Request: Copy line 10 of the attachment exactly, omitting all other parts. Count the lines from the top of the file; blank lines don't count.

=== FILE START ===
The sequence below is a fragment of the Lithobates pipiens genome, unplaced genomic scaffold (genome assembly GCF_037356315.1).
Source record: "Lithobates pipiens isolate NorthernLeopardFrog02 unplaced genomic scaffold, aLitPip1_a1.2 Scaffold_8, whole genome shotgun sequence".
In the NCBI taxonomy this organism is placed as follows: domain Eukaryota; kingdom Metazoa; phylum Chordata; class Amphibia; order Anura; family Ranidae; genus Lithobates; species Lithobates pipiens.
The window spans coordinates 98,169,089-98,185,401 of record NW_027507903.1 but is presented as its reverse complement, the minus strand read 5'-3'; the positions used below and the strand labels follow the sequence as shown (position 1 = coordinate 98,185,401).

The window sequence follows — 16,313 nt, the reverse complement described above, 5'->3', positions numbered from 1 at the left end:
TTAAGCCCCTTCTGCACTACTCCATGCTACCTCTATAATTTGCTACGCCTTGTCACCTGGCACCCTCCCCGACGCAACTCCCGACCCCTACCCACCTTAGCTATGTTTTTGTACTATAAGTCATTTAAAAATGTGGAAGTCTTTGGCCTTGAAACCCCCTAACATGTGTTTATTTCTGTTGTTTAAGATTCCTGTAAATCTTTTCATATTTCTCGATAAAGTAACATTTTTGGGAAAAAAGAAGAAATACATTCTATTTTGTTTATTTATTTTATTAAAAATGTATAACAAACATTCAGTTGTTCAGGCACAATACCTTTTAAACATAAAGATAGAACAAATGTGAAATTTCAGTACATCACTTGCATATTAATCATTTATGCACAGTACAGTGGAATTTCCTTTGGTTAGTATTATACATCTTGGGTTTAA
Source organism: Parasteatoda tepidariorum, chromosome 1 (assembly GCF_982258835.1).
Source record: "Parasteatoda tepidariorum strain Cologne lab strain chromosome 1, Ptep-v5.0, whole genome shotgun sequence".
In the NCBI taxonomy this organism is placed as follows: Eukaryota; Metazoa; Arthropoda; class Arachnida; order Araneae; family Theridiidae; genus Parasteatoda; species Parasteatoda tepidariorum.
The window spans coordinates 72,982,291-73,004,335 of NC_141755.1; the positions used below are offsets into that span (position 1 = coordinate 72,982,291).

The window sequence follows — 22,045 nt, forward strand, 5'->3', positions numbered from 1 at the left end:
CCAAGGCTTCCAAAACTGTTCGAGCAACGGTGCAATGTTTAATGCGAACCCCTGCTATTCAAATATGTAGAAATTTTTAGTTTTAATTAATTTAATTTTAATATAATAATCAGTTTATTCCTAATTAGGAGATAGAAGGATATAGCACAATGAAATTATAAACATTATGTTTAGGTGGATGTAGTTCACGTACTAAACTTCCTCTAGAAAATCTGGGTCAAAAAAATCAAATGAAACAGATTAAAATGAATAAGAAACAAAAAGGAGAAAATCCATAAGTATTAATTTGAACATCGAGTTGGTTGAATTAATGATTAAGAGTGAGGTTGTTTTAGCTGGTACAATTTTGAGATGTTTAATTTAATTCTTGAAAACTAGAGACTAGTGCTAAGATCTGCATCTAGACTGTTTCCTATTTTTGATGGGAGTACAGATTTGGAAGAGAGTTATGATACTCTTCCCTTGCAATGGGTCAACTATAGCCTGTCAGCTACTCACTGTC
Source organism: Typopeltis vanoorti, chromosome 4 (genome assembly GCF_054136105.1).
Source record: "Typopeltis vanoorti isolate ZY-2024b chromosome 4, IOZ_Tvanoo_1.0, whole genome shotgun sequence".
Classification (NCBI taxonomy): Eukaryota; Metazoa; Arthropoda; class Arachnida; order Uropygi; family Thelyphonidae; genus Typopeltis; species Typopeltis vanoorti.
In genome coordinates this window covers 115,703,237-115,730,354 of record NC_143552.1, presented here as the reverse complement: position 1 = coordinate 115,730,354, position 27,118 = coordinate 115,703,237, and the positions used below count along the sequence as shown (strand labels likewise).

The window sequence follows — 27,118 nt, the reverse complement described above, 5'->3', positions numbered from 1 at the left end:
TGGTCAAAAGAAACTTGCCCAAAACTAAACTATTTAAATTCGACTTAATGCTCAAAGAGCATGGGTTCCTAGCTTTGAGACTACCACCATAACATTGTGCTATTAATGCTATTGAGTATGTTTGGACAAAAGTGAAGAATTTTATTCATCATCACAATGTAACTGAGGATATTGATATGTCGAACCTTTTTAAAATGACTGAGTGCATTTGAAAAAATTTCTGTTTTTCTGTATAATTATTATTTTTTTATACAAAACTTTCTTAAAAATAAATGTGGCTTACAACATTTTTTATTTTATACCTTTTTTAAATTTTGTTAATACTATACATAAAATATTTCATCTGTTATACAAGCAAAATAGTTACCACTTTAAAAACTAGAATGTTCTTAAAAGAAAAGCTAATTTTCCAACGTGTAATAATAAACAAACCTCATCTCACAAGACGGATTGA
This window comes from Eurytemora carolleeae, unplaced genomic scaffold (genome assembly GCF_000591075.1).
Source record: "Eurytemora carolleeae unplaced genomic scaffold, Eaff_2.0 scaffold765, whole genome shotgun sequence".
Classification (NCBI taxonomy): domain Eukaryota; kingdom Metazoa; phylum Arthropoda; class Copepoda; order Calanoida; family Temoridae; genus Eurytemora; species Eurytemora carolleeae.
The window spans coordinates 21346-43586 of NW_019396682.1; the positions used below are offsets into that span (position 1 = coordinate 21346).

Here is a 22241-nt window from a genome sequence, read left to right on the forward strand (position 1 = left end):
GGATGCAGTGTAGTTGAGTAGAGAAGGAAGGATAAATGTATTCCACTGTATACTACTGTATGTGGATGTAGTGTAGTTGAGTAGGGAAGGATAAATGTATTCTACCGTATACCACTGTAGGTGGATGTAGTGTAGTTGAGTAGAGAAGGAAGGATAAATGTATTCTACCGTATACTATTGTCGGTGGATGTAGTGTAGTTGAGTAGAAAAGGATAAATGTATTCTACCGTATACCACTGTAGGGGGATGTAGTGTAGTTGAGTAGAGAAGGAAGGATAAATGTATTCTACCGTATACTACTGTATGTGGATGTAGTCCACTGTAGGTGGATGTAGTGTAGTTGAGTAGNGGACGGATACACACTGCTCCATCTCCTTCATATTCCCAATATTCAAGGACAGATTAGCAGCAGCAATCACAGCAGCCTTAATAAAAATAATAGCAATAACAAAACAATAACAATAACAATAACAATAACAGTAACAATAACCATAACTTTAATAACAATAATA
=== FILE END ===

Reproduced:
The window spans coordinates 72,982,291-73,004,335 of NC_141755.1; the positions used below are offsets into that span (position 1 = coordinate 72,982,291).